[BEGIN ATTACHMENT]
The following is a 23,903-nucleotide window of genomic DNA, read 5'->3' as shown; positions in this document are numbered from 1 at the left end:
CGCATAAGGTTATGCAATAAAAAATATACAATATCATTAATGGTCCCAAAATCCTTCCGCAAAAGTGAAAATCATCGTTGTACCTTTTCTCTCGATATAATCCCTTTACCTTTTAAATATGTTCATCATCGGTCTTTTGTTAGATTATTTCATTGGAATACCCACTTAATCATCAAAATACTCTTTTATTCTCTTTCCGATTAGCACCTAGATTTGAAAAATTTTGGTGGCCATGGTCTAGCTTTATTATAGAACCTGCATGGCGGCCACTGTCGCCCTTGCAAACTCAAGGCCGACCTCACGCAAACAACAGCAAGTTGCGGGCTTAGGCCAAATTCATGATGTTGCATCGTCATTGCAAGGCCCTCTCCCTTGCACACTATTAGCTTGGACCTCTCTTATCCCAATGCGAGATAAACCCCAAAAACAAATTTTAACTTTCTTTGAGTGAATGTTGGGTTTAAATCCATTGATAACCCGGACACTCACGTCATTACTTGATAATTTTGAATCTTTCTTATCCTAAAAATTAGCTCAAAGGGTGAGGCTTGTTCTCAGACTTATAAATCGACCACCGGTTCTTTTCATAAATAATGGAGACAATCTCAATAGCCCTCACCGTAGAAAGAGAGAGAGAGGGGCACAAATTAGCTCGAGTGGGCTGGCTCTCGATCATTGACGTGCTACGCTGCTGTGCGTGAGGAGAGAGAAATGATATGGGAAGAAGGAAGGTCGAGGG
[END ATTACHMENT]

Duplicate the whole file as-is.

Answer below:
The following is a 23,903-nucleotide window of genomic DNA, read 5'->3' as shown; positions in this document are numbered from 1 at the left end:
CGCATAAGGTTATGCAATAAAAAATATACAATATCATTAATGGTCCCAAAATCCTTCCGCAAAAGTGAAAATCATCGTTGTACCTTTTCTCTCGATATAATCCCTTTACCTTTTAAATATGTTCATCATCGGTCTTTTGTTAGATTATTTCATTGGAATACCCACTTAATCATCAAAATACTCTTTTATTCTCTTTCCGATTAGCACCTAGATTTGAAAAATTTTGGTGGCCATGGTCTAGCTTTATTATAGAACCTGCATGGCGGCCACTGTCGCCCTTGCAAACTCAAGGCCGACCTCACGCAAACAACAGCAAGTTGCGGGCTTAGGCCAAATTCATGATGTTGCATCGTCATTGCAAGGCCCTCTCCCTTGCACACTATTAGCTTGGACCTCTCTTATCCCAATGCGAGATAAACCCCAAAAACAAATTTTAACTTTCTTTGAGTGAATGTTGGGTTTAAATCCATTGATAACCCGGACACTCACGTCATTACTTGATAATTTTGAATCTTTCTTATCCTAAAAATTAGCTCAAAGGGTGAGGCTTGTTCTCAGACTTATAAATCGACCACCGGTTCTTTTCATAAATAATGGAGACAATCTCAATAGCCCTCACCGTAGAAAGAGAGAGAGAGGGGCACAAATTAGCTCGAGTGGGCTGGCTCTCGATCATTGACGTGCTACGCTGCTGTGCGTGAGGAGAGAGAAATGATATGGGAAGAAGGAAGGTCGAGGG